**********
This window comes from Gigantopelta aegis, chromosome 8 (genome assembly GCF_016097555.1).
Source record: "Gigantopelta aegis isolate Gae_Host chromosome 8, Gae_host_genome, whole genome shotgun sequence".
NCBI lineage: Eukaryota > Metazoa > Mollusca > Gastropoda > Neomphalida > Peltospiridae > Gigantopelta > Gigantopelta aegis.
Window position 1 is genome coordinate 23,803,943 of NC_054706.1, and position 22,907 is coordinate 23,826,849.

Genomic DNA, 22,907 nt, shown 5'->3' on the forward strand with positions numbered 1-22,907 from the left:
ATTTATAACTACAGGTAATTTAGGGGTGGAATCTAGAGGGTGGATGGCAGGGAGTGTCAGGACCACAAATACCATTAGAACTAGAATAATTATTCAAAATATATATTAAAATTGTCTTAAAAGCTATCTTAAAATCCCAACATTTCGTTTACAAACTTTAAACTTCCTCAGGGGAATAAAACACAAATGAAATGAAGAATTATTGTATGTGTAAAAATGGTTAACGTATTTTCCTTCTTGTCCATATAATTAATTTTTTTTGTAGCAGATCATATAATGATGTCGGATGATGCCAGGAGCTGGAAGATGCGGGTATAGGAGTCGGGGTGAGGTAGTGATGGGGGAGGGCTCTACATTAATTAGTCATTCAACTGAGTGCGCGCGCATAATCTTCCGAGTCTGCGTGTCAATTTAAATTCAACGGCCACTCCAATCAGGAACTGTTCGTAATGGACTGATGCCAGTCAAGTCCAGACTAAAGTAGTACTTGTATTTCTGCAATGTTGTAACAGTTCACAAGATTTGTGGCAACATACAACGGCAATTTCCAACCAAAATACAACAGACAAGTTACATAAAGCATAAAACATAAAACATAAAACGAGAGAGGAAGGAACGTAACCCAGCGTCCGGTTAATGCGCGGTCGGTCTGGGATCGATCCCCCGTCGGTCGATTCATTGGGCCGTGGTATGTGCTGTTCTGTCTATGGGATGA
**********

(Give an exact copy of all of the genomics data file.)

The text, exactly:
This window comes from Gigantopelta aegis, chromosome 8 (genome assembly GCF_016097555.1).
Source record: "Gigantopelta aegis isolate Gae_Host chromosome 8, Gae_host_genome, whole genome shotgun sequence".
NCBI lineage: Eukaryota > Metazoa > Mollusca > Gastropoda > Neomphalida > Peltospiridae > Gigantopelta > Gigantopelta aegis.
Window position 1 is genome coordinate 23,803,943 of NC_054706.1, and position 22,907 is coordinate 23,826,849.

Genomic DNA, 22,907 nt, shown 5'->3' on the forward strand with positions numbered 1-22,907 from the left:
ATTTATAACTACAGGTAATTTAGGGGTGGAATCTAGAGGGTGGATGGCAGGGAGTGTCAGGACCACAAATACCATTAGAACTAGAATAATTATTCAAAATATATATTAAAATTGTCTTAAAAGCTATCTTAAAATCCCAACATTTCGTTTACAAACTTTAAACTTCCTCAGGGGAATAAAACACAAATGAAATGAAGAATTATTGTATGTGTAAAAATGGTTAACGTATTTTCCTTCTTGTCCATATAATTAATTTTTTTTGTAGCAGATCATATAATGATGTCGGATGATGCCAGGAGCTGGAAGATGCGGGTATAGGAGTCGGGGTGAGGTAGTGATGGGGGAGGGCTCTACATTAATTAGTCATTCAACTGAGTGCGCGCGCATAATCTTCCGAGTCTGCGTGTCAATTTAAATTCAACGGCCACTCCAATCAGGAACTGTTCGTAATGGACTGATGCCAGTCAAGTCCAGACTAAAGTAGTACTTGTATTTCTGCAATGTTGTAACAGTTCACAAGATTTGTGGCAACATACAACGGCAATTTCCAACCAAAATACAACAGACAAGTTACATAAAGCATAAAACATAAAACATAAAACGAGAGAGGAAGGAACGTAACCCAGCGTCCGGTTAATGCGCGGTCGGTCTGGGATCGATCCCCCGTCGGTCGATTCATTGGGCCGTGGTATGTGCTGTTCTGTCTATGGGATGA